Researching select families from: Northampton County Pa; Bucks County, Pa; Sussex/Warren County, NJ
Surnames Researching
Able
Allshouse
Anderson

Andreas⁄Andrews Anstatt
Baruch⁄Bruch
Beam
Bechtel

Beigy
Best
Beutelmann
Biesecker
Blessing
Bosshart
Braun/Brown
Brotzman⁄Protzman
Buss
Carling
Christman
Cole
Conradt

Diehl

Dimler

Dorr

Dorward

Durz

Engleman

Ervin

Faul

Ficen

Fox/Fuchs

Frankenfield
Fuchs

Funck

Gehris⁄Geres⁄Garis
Gieger  
Glass

Glessner

Gloas
Gruber⁄Gruver

Hansbecker

Heinrich

Hertzel

Houck

Hubler

Illick

Inscho

Kaufmann
Keller

Kepler
Kester⁄Koester⁄Kuster
Kiefer
Kitchen

Klein

Knecht

Kolbach

Kost
 
Kreidler
Kulhman
Ladig⁄Lattig⁄Lattich  
Major  
Mann
 
Marret
Mayer
Merklin
Messinger

Michael

Miller

Moyer
 
Mueller

Nixon

Nolf
Nowlan/Nolan
Paulus

Pence
Raub⁄Raup⁄Raupp
Reinhard
Rhien
Ribble

Ritter
 
Ruth

Santee

Schaeffer

Schmid

Schweitzer⁄Switzer

Schoffel
Scott

Seborn

Shannon

Sinter  
Stecher
Steckel

Steiner

Stone
 
Stoneback
Stout
 
Strunk

Sundermeier
 
Thatcher

Unangst

Wagner

Walter⁄Walters Wambold
Weaver
Weber

Weller

Weygandt
 
Widner

Wilhelm

Young
Zimmerman
Zwillinge

I started this project, as a lame attempt, for a high school history class in 1977. I sat with my grandmothers and wrote down what they knew about their families. Though it was vague, it's the basis or my research. I remember my one grandmothers saying "Bill's grandfather was a Civil War Vet"; "my mother died when I was ten." and the other, "John's great grandmother was an American Indian, his great-great grandfather came home to find his family scalped".

My sister rekindled my interest when she wanted to know what happened to my project. It’s probably sitting in a closet in the attic of my mom’s house.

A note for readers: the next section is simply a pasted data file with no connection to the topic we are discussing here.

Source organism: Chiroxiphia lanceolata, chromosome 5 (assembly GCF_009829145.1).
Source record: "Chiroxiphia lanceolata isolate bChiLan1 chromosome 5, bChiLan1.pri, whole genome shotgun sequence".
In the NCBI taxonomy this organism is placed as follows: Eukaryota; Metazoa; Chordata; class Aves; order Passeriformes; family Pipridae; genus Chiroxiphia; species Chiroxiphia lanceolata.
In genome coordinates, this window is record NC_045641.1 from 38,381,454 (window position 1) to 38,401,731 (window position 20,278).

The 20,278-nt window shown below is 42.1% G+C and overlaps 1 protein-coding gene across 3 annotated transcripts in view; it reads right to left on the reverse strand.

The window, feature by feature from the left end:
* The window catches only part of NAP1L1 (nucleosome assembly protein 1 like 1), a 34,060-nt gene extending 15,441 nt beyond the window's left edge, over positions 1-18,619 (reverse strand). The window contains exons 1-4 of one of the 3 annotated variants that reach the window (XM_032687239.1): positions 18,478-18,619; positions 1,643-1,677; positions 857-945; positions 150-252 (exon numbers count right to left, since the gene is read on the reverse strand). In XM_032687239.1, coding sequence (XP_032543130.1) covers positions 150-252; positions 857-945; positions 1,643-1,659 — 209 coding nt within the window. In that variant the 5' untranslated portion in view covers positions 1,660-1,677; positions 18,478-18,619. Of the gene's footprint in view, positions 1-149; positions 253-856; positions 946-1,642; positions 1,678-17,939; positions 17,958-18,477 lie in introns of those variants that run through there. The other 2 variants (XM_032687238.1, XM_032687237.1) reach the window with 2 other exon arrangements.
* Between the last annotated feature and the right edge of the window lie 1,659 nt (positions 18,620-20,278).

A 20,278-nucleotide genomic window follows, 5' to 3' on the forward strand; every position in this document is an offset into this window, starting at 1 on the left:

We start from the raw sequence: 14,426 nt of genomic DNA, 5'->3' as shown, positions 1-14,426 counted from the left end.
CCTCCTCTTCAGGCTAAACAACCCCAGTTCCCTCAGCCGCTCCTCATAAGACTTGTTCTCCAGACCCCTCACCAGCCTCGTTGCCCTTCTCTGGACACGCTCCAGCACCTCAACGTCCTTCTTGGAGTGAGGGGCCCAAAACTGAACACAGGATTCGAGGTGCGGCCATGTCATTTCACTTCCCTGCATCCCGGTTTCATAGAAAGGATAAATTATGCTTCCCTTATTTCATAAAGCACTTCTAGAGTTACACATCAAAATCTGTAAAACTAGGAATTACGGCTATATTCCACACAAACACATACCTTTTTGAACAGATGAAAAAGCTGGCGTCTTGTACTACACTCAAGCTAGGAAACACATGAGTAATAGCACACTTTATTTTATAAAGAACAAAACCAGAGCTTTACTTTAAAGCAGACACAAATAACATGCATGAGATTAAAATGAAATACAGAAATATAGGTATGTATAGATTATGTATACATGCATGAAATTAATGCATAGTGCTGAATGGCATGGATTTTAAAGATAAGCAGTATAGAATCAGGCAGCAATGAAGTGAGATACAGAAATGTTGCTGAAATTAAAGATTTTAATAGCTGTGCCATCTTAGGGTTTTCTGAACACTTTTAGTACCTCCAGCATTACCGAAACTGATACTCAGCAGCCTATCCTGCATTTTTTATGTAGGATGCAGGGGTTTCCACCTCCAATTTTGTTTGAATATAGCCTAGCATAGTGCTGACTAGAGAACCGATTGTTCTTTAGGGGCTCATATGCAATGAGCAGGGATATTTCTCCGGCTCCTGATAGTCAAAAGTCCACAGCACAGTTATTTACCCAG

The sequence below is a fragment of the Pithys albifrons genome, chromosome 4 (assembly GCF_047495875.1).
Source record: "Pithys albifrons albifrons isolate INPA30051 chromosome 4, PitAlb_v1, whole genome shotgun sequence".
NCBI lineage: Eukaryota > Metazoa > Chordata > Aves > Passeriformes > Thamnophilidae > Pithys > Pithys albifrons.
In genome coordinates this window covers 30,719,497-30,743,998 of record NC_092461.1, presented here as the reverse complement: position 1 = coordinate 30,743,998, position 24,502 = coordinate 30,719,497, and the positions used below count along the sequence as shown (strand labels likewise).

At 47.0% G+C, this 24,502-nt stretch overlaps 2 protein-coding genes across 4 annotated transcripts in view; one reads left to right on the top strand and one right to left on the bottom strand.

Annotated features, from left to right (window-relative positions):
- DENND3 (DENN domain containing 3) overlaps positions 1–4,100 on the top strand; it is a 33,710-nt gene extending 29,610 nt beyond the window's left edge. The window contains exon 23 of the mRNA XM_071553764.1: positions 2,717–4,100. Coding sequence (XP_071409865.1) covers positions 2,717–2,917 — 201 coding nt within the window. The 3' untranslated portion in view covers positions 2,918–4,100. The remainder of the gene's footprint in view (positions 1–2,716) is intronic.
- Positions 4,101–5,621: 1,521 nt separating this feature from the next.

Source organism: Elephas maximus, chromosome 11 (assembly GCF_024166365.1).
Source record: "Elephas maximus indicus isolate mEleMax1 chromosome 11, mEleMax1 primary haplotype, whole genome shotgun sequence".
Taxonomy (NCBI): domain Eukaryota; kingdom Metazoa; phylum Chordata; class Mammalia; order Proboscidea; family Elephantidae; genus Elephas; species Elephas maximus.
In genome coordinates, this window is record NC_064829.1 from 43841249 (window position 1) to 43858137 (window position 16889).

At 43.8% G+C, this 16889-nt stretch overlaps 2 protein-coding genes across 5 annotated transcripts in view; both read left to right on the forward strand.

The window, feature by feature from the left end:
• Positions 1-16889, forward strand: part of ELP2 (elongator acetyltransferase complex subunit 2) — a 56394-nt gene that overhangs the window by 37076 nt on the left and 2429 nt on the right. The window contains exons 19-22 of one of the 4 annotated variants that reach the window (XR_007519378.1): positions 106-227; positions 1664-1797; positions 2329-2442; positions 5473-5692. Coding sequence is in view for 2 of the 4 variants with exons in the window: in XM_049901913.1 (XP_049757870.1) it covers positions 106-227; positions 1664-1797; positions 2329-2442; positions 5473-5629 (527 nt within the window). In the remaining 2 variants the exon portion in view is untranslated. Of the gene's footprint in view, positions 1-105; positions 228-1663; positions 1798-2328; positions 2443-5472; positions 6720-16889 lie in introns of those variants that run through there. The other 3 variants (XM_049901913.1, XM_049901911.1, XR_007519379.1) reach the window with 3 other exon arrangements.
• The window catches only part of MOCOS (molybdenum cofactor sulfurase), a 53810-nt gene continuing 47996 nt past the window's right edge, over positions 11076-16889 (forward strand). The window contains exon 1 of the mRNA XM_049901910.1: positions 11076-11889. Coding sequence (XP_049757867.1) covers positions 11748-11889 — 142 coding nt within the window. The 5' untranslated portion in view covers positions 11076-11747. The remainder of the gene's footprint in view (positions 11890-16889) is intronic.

She was trying to find out family tales about the Frankenfields from Williams Township weren't related to other Frankenfields in Pennsylvania and New Jersey were true. There was a story that they were horse thieves from Ohio and escaped to Pennsylvania! With a little more research, my great-great-grandfather, Nathan Frankenfield moved to Ohio with his sisters family (Sloyers). He returned, they didn't.

 In fact my great-grandfather's brother William Forrest Frankenfield was born in Ohio, and is the one who told the story to my uncles. William was known as "Uncle" in William Township, he married late in his life, after his step sister, Lilly, and mother passed on. He and his sister, Lilly, inherited the farm on Old Well Road in Williams Townshp after their mother passed away. He sold the farm after his sister passed away and moved to an old stage coach hotel on Morgan Hill Road. My cousin Wanda recalls playing in the vacant rooms of the old hotel as a child.

The Old Well Road farm was previous owned by the Crick's who married into the Brotzman family contained in this site. The farm has passed through several families since. The old hotel is still standing and used as a residence today.

Researching more of Williams Townshp and I realized that Nathan Frankenfield didn't live far from his Aunt, Catherine Moser, his mother's sister. While Nathan lived on Old Well Road, his aunt lived on Morgan Hill Road, just a few hundred feet from where my grandparents built their house(The corner of Old Well Road and Morgan Hill Road, across the street from the Old Glendon Iron Works Office).

William sold a track land to my grandparents for $1 and they build the house at the top of Old Well Road. The used rafters from an old barn that burned, they hand dug the basement. Tthere is a crawl space under part of the house because of an old foundation of a hotel. In the crawl space is a hole that may have lead to a cave or was used for cover during indian raids. It could have also been a mine shaft since they mined iron ore in the area. During the years, my grandparents sold off parts of the land, my uncles and cousins have built there residents on what was part of the original farm.